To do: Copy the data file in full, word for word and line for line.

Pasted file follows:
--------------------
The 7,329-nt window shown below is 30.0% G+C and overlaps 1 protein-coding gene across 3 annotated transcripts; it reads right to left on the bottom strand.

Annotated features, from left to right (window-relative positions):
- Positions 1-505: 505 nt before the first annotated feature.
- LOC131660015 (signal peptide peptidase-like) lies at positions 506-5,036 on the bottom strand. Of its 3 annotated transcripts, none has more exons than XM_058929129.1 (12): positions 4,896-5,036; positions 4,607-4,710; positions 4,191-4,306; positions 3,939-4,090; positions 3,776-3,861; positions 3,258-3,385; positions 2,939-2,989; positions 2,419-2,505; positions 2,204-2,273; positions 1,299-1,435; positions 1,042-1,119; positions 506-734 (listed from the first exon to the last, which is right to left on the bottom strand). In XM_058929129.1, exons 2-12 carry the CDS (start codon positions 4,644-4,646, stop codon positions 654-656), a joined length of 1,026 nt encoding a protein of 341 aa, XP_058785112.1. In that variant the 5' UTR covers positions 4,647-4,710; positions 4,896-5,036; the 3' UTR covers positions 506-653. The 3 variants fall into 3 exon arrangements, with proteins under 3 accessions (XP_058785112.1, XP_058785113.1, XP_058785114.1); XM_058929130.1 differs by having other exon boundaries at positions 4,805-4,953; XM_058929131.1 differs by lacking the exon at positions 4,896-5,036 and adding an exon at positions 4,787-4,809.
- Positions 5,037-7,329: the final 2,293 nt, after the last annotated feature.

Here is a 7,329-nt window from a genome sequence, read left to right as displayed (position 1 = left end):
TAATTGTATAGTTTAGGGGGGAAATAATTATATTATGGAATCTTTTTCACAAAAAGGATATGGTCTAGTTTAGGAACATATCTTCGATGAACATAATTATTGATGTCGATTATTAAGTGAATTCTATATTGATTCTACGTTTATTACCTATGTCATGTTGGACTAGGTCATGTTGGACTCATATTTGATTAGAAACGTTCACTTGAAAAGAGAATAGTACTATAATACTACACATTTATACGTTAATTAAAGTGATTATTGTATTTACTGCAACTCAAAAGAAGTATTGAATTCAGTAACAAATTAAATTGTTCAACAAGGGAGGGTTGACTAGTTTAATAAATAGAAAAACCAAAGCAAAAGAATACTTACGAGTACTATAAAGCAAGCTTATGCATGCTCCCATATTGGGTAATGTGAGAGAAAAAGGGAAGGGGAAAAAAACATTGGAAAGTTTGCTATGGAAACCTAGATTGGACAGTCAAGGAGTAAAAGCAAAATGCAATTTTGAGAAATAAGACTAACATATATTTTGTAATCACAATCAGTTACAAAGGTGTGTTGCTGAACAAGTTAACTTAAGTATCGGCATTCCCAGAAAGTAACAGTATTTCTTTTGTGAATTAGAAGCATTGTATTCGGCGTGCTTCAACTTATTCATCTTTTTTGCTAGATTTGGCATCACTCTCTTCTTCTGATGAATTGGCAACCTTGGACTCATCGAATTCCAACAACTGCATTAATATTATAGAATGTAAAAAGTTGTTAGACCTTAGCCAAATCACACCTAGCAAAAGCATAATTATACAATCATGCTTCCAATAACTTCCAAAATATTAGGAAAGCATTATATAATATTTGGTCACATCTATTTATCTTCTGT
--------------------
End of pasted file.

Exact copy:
The 7,329-nt window shown below is 30.0% G+C and overlaps 1 protein-coding gene across 3 annotated transcripts; it reads right to left on the bottom strand.

Annotated features, from left to right (window-relative positions):
- Positions 1-505: 505 nt before the first annotated feature.
- LOC131660015 (signal peptide peptidase-like) lies at positions 506-5,036 on the bottom strand. Of its 3 annotated transcripts, none has more exons than XM_058929129.1 (12): positions 4,896-5,036; positions 4,607-4,710; positions 4,191-4,306; positions 3,939-4,090; positions 3,776-3,861; positions 3,258-3,385; positions 2,939-2,989; positions 2,419-2,505; positions 2,204-2,273; positions 1,299-1,435; positions 1,042-1,119; positions 506-734 (listed from the first exon to the last, which is right to left on the bottom strand). In XM_058929129.1, exons 2-12 carry the CDS (start codon positions 4,644-4,646, stop codon positions 654-656), a joined length of 1,026 nt encoding a protein of 341 aa, XP_058785112.1. In that variant the 5' UTR covers positions 4,647-4,710; positions 4,896-5,036; the 3' UTR covers positions 506-653. The 3 variants fall into 3 exon arrangements, with proteins under 3 accessions (XP_058785112.1, XP_058785113.1, XP_058785114.1); XM_058929130.1 differs by having other exon boundaries at positions 4,805-4,953; XM_058929131.1 differs by lacking the exon at positions 4,896-5,036 and adding an exon at positions 4,787-4,809.
- Positions 5,037-7,329: the final 2,293 nt, after the last annotated feature.

Here is a 7,329-nt window from a genome sequence, read left to right as displayed (position 1 = left end):
TAATTGTATAGTTTAGGGGGGAAATAATTATATTATGGAATCTTTTTCACAAAAAGGATATGGTCTAGTTTAGGAACATATCTTCGATGAACATAATTATTGATGTCGATTATTAAGTGAATTCTATATTGATTCTACGTTTATTACCTATGTCATGTTGGACTAGGTCATGTTGGACTCATATTTGATTAGAAACGTTCACTTGAAAAGAGAATAGTACTATAATACTACACATTTATACGTTAATTAAAGTGATTATTGTATTTACTGCAACTCAAAAGAAGTATTGAATTCAGTAACAAATTAAATTGTTCAACAAGGGAGGGTTGACTAGTTTAATAAATAGAAAAACCAAAGCAAAAGAATACTTACGAGTACTATAAAGCAAGCTTATGCATGCTCCCATATTGGGTAATGTGAGAGAAAAAGGGAAGGGGAAAAAAACATTGGAAAGTTTGCTATGGAAACCTAGATTGGACAGTCAAGGAGTAAAAGCAAAATGCAATTTTGAGAAATAAGACTAACATATATTTTGTAATCACAATCAGTTACAAAGGTGTGTTGCTGAACAAGTTAACTTAAGTATCGGCATTCCCAGAAAGTAACAGTATTTCTTTTGTGAATTAGAAGCATTGTATTCGGCGTGCTTCAACTTATTCATCTTTTTTGCTAGATTTGGCATCACTCTCTTCTTCTGATGAATTGGCAACCTTGGACTCATCGAATTCCAACAACTGCATTAATATTATAGAATGTAAAAAGTTGTTAGACCTTAGCCAAATCACACCTAGCAAAAGCATAATTATACAATCATGCTTCCAATAACTTCCAAAATATTAGGAAAGCATTATATAATATTTGGTCACATCTATTTATCTTCTGT